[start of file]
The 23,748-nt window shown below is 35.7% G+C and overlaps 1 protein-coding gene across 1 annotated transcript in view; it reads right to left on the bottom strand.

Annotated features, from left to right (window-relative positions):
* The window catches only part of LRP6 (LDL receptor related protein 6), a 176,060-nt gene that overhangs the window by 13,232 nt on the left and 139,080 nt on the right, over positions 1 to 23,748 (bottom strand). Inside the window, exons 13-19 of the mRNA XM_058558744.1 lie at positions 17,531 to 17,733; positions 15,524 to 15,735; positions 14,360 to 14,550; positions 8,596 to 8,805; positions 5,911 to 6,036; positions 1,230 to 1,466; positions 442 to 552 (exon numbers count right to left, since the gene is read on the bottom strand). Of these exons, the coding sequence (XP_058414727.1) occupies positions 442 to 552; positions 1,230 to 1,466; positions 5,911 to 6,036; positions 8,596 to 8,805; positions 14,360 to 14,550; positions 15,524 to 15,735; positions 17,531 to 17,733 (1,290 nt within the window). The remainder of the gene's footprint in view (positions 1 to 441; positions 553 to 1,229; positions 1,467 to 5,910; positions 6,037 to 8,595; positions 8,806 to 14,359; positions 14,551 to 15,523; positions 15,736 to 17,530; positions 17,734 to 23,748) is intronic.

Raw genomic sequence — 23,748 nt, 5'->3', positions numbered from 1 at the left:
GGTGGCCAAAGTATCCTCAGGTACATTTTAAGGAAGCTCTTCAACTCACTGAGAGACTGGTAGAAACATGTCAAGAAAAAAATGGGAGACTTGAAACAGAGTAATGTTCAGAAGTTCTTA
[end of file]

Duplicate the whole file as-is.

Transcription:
The 23,748-nt window shown below is 35.7% G+C and overlaps 1 protein-coding gene across 1 annotated transcript in view; it reads right to left on the bottom strand.

Annotated features, from left to right (window-relative positions):
* The window catches only part of LRP6 (LDL receptor related protein 6), a 176,060-nt gene that overhangs the window by 13,232 nt on the left and 139,080 nt on the right, over positions 1 to 23,748 (bottom strand). Inside the window, exons 13-19 of the mRNA XM_058558744.1 lie at positions 17,531 to 17,733; positions 15,524 to 15,735; positions 14,360 to 14,550; positions 8,596 to 8,805; positions 5,911 to 6,036; positions 1,230 to 1,466; positions 442 to 552 (exon numbers count right to left, since the gene is read on the bottom strand). Of these exons, the coding sequence (XP_058414727.1) occupies positions 442 to 552; positions 1,230 to 1,466; positions 5,911 to 6,036; positions 8,596 to 8,805; positions 14,360 to 14,550; positions 15,524 to 15,735; positions 17,531 to 17,733 (1,290 nt within the window). The remainder of the gene's footprint in view (positions 1 to 441; positions 553 to 1,229; positions 1,467 to 5,910; positions 6,037 to 8,595; positions 8,806 to 14,359; positions 14,551 to 15,523; positions 15,736 to 17,530; positions 17,734 to 23,748) is intronic.

Raw genomic sequence — 23,748 nt, 5'->3', positions numbered from 1 at the left:
GGTGGCCAAAGTATCCTCAGGTACATTTTAAGGAAGCTCTTCAACTCACTGAGAGACTGGTAGAAACATGTCAAGAAAAAAATGGGAGACTTGAAACAGAGTAATGTTCAGAAGTTCTTA